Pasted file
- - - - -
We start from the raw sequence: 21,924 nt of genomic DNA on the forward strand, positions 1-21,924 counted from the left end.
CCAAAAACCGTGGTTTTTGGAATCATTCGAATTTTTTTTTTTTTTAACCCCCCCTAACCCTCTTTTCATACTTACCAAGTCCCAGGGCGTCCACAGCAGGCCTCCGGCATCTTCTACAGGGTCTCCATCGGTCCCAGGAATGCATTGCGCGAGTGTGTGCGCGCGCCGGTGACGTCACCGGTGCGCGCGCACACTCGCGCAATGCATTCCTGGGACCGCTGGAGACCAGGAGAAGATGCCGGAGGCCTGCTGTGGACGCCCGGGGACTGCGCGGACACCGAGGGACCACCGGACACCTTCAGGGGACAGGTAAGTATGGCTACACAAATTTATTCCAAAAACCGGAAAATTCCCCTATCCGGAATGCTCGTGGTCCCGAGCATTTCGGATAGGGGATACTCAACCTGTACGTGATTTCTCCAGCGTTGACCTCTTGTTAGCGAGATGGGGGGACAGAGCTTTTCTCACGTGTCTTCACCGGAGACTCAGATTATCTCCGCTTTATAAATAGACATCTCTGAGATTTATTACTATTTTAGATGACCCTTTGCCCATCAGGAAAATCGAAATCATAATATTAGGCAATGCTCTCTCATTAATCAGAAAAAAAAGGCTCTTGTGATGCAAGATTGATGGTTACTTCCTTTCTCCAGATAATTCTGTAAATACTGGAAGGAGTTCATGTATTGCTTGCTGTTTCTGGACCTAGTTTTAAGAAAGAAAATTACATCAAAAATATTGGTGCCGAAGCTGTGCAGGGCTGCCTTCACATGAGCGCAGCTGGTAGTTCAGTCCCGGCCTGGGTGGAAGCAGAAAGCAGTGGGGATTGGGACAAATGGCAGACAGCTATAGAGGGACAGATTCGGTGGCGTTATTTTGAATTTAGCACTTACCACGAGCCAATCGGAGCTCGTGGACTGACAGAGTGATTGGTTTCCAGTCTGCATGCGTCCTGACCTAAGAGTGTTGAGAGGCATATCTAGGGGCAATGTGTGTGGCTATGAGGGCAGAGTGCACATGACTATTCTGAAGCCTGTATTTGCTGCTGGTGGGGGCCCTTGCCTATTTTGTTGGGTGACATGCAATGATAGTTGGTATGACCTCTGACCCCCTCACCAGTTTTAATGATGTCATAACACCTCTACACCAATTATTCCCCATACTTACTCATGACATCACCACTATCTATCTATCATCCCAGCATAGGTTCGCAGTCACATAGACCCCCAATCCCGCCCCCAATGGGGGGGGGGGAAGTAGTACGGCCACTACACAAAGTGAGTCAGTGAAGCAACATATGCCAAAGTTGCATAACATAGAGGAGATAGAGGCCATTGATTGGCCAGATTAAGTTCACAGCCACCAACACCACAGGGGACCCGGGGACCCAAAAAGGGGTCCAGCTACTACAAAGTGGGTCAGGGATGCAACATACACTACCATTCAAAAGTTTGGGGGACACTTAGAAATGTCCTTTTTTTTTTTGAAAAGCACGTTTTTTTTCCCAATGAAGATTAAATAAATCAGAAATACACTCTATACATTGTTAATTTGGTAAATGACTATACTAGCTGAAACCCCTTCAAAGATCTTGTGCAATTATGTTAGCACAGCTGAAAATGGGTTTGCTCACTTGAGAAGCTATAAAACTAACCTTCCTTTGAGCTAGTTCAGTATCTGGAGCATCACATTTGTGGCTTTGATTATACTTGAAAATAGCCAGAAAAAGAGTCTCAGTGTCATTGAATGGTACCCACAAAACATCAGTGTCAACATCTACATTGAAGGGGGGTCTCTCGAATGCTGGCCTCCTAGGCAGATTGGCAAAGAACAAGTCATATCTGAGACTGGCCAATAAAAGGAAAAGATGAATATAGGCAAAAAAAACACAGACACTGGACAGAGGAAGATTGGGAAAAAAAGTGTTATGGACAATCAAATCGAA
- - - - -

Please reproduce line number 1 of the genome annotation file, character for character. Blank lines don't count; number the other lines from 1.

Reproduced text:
We start from the raw sequence: 21,924 nt of genomic DNA on the forward strand, positions 1-21,924 counted from the left end.